Dear America, Keep Political Correctness Out of Comedy

Political correctness could very well be the downfall of comedy.


Charles Marchand, Staff Writer

Comedy has been an important part of our lives forever. It brightens days, reduces stress, and just makes life better.

Although, recently stand-up comedians have taken some heat from a crowd member saying that different jokes at their shows are offensive. 

Some people are fighting for comedians to become less offensive by trying to bring political correctness into comedy. But, this is a terrible idea.

For those of you that do not know, political correctness (PC) is defined as “conforming to a belief that language and practices which could offend political sensibilities (as in matters of sex or race) should be eliminated” (Merriam-Webster). 


Some may think this is a good idea, but much of comedy comes from some sort of tragedy or devastating topics. One comedian, Jeff Ross, once said, “We have a responsibility to shine the light on the darkest aspects of society.” 

If you watch a comedy special, you will see many of the jokes stem from a dark topic. This is how comedy has always been, and it is how it should be able to stay. 

There is a reason for the job of a comedian–to make people laugh. But, with political correctness, people want so much comedy to be censored that it could very well just become less funny and less enjoyable.

Almost all of these videos of someone getting mad or offended at a comedy show have one thing in common, which is that it is always one person. There are plenty of videos of a comedian telling a joke, the entire audience laughing, and then one person yelling out that the joke is offensive, or not okay.


I think Ricky Gervais, a well-known comedian, says it best when he says, “Just because you’re offended, it doesn’t mean you’re right…Offense is about feelings, and feelings are personal.”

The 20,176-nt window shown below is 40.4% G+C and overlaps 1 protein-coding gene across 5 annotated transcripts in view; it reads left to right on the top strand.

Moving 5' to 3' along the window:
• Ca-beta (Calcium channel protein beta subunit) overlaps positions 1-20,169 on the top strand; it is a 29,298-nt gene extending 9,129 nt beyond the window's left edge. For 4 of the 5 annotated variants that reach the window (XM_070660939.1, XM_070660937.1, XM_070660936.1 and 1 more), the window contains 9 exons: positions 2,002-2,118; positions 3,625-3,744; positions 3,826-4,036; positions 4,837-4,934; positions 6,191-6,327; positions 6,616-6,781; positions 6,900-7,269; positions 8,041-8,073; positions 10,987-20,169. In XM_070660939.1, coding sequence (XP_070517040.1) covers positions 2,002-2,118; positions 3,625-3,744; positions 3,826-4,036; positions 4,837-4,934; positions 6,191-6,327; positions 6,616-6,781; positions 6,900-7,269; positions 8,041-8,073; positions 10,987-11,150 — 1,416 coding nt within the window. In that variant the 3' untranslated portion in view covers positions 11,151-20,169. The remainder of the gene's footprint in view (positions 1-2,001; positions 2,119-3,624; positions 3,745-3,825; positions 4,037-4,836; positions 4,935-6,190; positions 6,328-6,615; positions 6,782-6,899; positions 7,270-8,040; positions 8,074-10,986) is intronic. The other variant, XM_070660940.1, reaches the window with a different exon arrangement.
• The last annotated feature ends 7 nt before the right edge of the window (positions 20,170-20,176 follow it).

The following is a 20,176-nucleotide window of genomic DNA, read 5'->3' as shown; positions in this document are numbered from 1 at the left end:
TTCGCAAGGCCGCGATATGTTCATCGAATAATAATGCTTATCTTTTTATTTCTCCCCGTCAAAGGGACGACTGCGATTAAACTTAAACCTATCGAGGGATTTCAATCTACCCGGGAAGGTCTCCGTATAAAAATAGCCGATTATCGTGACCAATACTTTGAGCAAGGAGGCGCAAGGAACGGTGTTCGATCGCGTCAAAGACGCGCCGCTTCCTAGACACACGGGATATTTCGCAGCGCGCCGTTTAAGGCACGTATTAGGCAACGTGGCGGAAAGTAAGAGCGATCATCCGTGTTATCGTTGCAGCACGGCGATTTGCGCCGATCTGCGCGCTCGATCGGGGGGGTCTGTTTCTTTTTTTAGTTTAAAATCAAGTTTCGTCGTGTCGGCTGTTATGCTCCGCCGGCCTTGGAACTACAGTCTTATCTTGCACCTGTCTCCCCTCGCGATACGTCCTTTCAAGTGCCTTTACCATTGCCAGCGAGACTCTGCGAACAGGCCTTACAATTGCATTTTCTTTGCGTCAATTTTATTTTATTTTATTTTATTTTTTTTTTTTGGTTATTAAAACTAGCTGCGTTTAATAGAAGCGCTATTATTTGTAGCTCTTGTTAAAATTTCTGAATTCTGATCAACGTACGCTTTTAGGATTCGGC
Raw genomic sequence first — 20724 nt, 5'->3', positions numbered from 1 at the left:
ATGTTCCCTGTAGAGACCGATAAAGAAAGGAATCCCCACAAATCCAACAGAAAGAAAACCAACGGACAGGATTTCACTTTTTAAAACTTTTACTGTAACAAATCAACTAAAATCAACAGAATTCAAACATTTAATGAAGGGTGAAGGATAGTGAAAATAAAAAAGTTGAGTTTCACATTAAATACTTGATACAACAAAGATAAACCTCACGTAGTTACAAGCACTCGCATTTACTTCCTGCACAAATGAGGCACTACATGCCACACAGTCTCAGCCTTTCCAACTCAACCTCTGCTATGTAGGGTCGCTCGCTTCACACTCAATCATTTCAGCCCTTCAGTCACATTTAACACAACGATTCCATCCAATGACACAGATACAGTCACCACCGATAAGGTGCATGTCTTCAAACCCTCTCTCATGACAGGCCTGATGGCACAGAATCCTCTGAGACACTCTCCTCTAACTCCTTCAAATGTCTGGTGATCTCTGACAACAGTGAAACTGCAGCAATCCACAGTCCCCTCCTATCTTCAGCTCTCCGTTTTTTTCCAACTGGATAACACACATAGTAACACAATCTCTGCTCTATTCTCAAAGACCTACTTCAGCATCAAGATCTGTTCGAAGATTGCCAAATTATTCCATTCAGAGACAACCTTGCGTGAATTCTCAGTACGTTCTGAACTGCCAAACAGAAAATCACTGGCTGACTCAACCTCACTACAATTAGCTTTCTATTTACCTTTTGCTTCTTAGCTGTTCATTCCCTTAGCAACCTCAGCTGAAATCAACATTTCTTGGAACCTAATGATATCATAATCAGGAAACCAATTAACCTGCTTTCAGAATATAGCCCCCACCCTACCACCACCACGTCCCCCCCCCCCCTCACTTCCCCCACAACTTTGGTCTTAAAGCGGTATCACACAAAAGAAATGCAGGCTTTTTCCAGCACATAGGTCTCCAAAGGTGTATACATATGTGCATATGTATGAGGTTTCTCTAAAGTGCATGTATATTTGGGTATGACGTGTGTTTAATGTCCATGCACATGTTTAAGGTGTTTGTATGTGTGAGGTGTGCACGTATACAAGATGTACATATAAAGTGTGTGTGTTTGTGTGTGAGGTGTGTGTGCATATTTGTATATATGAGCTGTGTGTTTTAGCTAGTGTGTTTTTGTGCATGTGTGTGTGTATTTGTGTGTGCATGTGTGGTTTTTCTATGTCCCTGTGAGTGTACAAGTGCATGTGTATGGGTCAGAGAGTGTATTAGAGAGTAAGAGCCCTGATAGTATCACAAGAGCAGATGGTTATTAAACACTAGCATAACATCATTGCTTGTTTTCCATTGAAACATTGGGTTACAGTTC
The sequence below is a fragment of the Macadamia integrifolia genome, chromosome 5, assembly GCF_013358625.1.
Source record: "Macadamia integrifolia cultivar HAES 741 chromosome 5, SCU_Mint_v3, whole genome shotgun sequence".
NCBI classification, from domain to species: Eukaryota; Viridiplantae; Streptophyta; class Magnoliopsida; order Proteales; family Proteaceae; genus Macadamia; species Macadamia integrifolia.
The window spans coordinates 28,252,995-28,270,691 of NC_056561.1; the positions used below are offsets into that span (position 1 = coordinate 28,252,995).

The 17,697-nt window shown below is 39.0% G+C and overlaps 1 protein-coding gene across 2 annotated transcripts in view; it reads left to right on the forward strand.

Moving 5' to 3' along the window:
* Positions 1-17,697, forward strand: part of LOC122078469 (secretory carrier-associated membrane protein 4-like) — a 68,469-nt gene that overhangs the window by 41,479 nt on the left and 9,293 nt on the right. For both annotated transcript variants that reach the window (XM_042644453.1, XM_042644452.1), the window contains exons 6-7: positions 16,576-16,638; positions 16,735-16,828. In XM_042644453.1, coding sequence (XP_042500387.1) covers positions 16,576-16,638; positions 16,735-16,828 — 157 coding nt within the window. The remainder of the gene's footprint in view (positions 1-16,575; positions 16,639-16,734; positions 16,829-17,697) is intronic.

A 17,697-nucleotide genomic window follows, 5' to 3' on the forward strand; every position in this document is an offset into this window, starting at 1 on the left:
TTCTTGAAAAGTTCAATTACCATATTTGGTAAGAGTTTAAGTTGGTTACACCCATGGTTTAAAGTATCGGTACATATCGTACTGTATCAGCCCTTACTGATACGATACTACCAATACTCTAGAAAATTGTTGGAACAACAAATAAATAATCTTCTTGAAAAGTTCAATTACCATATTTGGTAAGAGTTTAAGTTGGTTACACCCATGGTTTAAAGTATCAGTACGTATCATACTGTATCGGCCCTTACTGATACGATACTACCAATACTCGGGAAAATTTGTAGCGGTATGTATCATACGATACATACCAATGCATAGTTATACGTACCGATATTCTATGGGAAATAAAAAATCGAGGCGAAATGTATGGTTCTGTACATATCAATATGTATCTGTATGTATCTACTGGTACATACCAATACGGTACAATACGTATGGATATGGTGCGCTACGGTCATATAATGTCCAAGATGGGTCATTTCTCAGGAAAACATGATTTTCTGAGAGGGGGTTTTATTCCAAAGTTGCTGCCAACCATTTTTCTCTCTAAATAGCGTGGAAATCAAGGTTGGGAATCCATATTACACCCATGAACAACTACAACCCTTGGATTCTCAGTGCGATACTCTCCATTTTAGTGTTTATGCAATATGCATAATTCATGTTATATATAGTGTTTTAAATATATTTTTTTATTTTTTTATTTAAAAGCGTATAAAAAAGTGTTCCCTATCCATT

It is wrong for a comedian to need to apologize for a joke that thousands of people found to be funny, but one person thought it crossed the line.

Over the years, a fair amount of society has become way too uptight and sensitive, especially about comedy.

But, throughout my time looking at videos and articles of supporters of the movement of political correctness into comedy, I’ve come to realize that this is such a small part of our population. 

As I said before, it is always just one person among thousands at a comedy show to speak out about a joke that they found offensive. So many people enjoy these comedy shows and jokes exactly how they are, but there are efforts to make changes just to accommodate a few people. To me, that is wrong.

Ricky Gervais also states, “If you try and please everyone, you’ll please no one.” I couldn’t agree more with this statement. If there are people who do not enjoy comedy, or how offensive they think it might be, they do not have to watch or listen to it, it is as simple as that. They should not be able to change the already enjoyable experience for others.

Along with the audience, the comedians, as expected, largely disagree with bringing political correctness, or PC, into comedy. Comedians like Jerry Seinfeld, Steve Harvey, and Bill Burr all believe that PC is heavily hurting comedy.

Jerry Seinfeld, one of the most popular comedians of all time, says, “I just want somebody to just [say] ‘it’s a joke, I’m not apologizing.’”

This is so important because when a comedian takes heat for a joke that they said, it seems that people tend to forget that it was a joke. 

Sometimes a comedian can tell a joke that is called offensive, but if that ever happens, I think people still need to remember that the comedian’s goal is not to be mean or offensive, it is to make you laugh. 

Sometimes a joke doesn’t work out and someone might not laugh, or they may even dislike it. But, that comes back to the point of comedy being personal because plenty of other people may have found that same joke funny.

Political correctness is trying to change comedy in order to please that one person, and leave thousands with a worse, less enjoyable, watered-down comedy. In other words, political correctness will greatly hurt comedy, possibly even ruin it.

All in all, political correctness needs to stay out of comedy. There are bigger problems in the world than one person not liking a certain joke. It is truly silly that some people want to risk ruining comedy by bringing in political correctness just to make a few people feel better.